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Scott Pruitt's Stance On Climate Change Angers Scientists

First Posted: Mar 15, 2017 04:48 AM EDT
NOAA Report Shows Carbon Dioxide Levels In Atmosphere Reached Record High Last Year
MARCH 10: The gas-powered Valley Generating Station is seen in the San Fernando Valley on March 10, 2017 in Sun Valley, California. Atmospheric carbon dioxide levels reached a new record high in 2016 and have continued to climb in the first two months of 2017, scientists at the National Oceanic and Atmospheric Administration (NOAA) reported today. The vast majority of climate scientists contend that increasing greenhouse gas emissions drive climate change but new Environmental Protection Agency (EPA) Administrator Scott Pruitt disagrees.
(Photo : David McNew/Getty Images)

In Washington, Environmental Protection Agency Administrator Scott Pruitt was vocal about his insistence of climate change not being driven by humans. But it seems that the scientific community is no longer planning on keeping mum about the issue.

Scott Pruitt is only one of many Donald Trump aides who have expressed skepticism about the issue. Also, he is not the first to trigger rebukes from the scientific community. "I would not agree that it's a primary contributor to the global warming that we see," he said to CNBC.

According to The Washington Post, the American Meteorological Society, which is considered to have expertise in climate and weather, strongly criticized Pruitt's remarks. The group's executive director, Keith Sietter, released a statement. He emphasized humans are at fault for the changing weather. He also added that the conclusion was based on the comprehensive assessment of evidence-based research.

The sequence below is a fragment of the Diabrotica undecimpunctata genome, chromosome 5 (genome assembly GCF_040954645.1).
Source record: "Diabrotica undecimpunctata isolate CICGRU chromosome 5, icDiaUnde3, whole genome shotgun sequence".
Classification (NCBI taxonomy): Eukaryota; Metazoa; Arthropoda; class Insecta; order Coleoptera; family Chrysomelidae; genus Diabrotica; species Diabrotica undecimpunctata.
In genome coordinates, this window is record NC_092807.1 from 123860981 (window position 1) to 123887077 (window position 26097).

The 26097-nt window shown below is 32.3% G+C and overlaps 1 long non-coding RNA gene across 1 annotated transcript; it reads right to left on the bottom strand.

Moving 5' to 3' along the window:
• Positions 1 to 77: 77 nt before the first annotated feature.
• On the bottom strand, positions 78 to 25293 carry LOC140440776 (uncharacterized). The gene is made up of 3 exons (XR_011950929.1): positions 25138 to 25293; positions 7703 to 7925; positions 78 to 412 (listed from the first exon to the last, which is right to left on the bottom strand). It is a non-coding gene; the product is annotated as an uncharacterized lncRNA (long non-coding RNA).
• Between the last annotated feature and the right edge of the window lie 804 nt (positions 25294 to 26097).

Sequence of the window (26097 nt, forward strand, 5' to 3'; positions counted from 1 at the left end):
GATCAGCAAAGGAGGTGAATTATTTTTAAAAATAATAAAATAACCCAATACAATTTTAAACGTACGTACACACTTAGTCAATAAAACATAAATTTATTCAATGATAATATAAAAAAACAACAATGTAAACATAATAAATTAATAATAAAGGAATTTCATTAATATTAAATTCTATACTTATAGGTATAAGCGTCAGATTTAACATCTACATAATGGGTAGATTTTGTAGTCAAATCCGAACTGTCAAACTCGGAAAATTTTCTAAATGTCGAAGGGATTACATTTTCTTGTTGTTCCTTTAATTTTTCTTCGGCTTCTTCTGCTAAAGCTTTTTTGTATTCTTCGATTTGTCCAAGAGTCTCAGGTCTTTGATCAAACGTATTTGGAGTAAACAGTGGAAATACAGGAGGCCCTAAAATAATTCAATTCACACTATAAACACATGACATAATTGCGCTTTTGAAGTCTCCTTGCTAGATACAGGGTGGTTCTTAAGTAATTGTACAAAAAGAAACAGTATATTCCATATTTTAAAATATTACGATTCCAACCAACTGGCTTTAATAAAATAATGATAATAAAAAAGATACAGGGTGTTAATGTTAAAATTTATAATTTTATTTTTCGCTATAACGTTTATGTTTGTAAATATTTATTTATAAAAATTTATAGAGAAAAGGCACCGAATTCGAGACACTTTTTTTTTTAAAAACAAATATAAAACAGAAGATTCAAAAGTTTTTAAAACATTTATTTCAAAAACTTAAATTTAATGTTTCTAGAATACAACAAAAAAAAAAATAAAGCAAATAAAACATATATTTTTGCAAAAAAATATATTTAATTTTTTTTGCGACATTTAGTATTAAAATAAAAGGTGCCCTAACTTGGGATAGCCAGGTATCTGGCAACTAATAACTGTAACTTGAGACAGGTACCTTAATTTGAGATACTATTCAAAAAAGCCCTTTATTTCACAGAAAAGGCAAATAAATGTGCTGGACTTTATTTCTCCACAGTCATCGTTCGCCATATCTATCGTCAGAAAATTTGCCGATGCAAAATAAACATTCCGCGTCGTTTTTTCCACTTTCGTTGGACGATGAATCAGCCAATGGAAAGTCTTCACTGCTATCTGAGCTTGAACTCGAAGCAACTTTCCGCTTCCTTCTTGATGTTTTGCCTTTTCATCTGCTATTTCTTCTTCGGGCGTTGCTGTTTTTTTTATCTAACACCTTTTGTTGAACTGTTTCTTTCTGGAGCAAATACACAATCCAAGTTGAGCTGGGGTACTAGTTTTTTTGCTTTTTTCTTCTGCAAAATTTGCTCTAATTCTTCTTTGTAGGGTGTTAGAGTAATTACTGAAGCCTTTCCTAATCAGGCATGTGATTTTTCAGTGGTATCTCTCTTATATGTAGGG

The EPA did not respond to the request for comment on the letter, but it was not the last of it. Not long after, a group of 30 scientists from the U.S. also wrote to Pruitt with similar sentiments.

The letter to Scott Pruitt read, "Human beings are changing the Earth's climate. This key conclusion follows from the basic laws of physics." They then went on to explain that like the way there is no escaping gravity when someone is falling off a cliff, there is also no way of ecaping warming that follows when more carbon dioxide makes it into the atmosphere.

The signatories to the letter included Nobel Laureate Mario Molina, Princeton climate scientist Michael Oppenhiemer and National Center for Atmospheric Reserch member Kevin Trenberth, among others. As to why the scientific community was very upset about the current government's stance, the American Meteorological Society letter summed it up by saying, "Mischaracterizing the science is not the best starting point for a constructive dialogue."

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